Black Hole Growth and Star Formation in a Complete Sample of Seyfert Galaxies
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PublisherThe University of Arizona.
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AbstractI investigate methods for determining black hole accretion rates and star-formation rates in galaxies hosting active galactic nuclei (AGNs) and use these results to identify biases in our census of black hole growth, to probe fundamental differences between obscured and unobscured AGNs, and to explore the connection between black hole growth and galaxy evolution. I show that the mid-infrared [O IV] emission line, which probes high-ionization gas and suffers little dust attenuation, is a useful diagnostic of AGN luminosity. Using [O IV] measurements for a complete sample of Seyfert galaxies, I show that the intrinsic luminosities of obscured and unobscured AGNs are quite similar. This is in contrast to the [O III] optical emission line and hard X-ray continuum luminosities, which are systematically smaller for obscured Seyferts, revealing strong biases in existing AGN surveys. I also explore the effect of AGNs on the mid-infrared aromatic features, which are useful probes of star-formation activity. I find that the 6.2, 7.7, and 8.6 micron features are suppressed relative to the 11.3 micron feature in Seyfert galaxies, and show that this behavior is correlated with the strength of the rotational H2 (molecular hydrogen) emission, which traces shocked gas. This suggests that shocks associated with the AGN modify the structure of aromatic molecules, but I show that the 11.3 micron aromatic feature is robust to the effects of such shock processing, and use it to estimate nuclear star-formation rates for AGN host galaxies. I find an approximately linear relationship between black hole accretion rate and nuclear star-formation rate, and show that high-luminosity AGNs reside in galaxies with more centrally concentrated star formation. This suggests that the strength of AGN activity is driven by the amount of gas in the central few hundred parsecs, and is consistent with models where AGN activity is linked with elevated nuclear star formation.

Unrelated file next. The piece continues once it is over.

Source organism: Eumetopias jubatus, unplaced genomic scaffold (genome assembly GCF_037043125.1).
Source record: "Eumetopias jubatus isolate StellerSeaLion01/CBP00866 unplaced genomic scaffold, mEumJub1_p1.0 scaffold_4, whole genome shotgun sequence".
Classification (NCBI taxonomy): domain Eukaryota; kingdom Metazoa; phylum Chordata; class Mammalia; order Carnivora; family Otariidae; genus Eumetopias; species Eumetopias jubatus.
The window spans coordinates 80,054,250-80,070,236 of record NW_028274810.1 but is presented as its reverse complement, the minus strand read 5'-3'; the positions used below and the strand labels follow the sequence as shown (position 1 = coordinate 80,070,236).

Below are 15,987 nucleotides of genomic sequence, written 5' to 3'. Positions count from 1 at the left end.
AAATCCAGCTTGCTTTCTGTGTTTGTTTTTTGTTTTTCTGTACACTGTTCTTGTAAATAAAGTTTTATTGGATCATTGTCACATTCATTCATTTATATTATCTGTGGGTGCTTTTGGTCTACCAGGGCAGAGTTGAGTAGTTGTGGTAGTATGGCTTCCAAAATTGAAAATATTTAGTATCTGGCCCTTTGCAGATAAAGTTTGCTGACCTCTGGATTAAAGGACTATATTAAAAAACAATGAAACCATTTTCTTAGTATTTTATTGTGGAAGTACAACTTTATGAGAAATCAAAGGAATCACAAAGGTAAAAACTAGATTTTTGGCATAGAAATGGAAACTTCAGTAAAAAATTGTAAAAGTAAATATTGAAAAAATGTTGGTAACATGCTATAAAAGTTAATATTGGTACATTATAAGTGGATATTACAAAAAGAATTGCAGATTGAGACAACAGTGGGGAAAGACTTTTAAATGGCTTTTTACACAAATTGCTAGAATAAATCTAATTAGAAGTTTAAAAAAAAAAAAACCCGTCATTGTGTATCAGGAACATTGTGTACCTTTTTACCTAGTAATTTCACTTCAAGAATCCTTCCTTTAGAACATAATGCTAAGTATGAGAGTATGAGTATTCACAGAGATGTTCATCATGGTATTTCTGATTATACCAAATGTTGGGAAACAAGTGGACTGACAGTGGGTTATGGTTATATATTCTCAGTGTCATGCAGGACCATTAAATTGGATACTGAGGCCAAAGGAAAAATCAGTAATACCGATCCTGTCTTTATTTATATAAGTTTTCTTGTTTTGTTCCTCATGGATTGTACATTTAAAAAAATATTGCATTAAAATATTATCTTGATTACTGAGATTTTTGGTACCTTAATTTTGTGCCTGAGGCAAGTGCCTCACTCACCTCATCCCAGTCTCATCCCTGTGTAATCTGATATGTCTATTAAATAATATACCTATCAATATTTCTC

Degree ProgramGraduate College